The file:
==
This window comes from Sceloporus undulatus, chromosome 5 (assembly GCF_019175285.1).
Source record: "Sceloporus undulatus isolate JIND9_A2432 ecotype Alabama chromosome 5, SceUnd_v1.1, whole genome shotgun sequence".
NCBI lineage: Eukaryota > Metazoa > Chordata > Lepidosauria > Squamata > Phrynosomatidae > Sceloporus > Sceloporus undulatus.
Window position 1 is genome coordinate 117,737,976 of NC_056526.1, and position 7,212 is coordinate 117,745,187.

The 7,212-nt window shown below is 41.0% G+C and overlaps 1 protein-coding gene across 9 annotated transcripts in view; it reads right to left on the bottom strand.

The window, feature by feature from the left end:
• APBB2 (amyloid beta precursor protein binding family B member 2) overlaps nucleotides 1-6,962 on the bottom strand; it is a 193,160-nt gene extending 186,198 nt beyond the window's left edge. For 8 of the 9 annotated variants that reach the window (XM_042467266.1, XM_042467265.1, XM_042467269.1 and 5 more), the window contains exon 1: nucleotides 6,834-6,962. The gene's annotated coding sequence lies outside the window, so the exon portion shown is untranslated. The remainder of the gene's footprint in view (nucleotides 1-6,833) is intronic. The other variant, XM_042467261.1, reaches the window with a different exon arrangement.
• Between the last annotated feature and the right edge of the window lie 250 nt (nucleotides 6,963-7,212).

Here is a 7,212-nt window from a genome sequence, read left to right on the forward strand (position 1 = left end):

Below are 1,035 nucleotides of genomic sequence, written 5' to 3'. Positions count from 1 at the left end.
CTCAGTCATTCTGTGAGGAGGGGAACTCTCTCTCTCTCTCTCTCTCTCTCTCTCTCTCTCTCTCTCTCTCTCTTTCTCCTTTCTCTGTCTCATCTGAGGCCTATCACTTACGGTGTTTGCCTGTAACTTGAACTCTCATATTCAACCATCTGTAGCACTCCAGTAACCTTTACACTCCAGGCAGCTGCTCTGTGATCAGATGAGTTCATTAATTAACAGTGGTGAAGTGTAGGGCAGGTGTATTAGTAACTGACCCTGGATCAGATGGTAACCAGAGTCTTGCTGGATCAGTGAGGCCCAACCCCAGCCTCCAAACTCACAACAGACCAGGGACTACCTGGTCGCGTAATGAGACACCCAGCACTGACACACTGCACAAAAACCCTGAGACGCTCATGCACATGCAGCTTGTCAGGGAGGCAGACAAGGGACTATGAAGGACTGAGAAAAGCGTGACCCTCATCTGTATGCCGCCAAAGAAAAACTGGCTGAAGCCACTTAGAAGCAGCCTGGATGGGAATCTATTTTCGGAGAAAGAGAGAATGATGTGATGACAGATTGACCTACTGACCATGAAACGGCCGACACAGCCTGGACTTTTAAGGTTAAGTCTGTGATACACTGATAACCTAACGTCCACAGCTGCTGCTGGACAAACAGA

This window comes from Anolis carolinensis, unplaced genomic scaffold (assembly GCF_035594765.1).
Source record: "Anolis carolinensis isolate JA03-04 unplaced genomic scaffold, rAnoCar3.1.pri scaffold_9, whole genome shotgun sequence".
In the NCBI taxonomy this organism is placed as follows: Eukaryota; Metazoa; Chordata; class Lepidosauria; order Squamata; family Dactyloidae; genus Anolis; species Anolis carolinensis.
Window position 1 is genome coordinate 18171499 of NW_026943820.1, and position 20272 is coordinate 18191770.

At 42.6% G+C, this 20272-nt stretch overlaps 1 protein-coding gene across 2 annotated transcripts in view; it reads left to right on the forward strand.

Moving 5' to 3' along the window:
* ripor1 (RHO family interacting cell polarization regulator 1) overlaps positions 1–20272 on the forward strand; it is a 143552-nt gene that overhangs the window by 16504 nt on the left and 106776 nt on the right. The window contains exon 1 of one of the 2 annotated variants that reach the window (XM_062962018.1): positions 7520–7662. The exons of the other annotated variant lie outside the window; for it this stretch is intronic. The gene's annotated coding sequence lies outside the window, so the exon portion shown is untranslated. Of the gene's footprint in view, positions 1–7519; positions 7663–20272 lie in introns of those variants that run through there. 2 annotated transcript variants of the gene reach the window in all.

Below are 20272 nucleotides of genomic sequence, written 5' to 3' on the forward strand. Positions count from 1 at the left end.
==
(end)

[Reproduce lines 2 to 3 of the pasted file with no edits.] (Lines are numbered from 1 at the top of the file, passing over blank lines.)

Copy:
Source record: "Sceloporus undulatus isolate JIND9_A2432 ecotype Alabama chromosome 5, SceUnd_v1.1, whole genome shotgun sequence".
NCBI lineage: Eukaryota > Metazoa > Chordata > Lepidosauria > Squamata > Phrynosomatidae > Sceloporus > Sceloporus undulatus.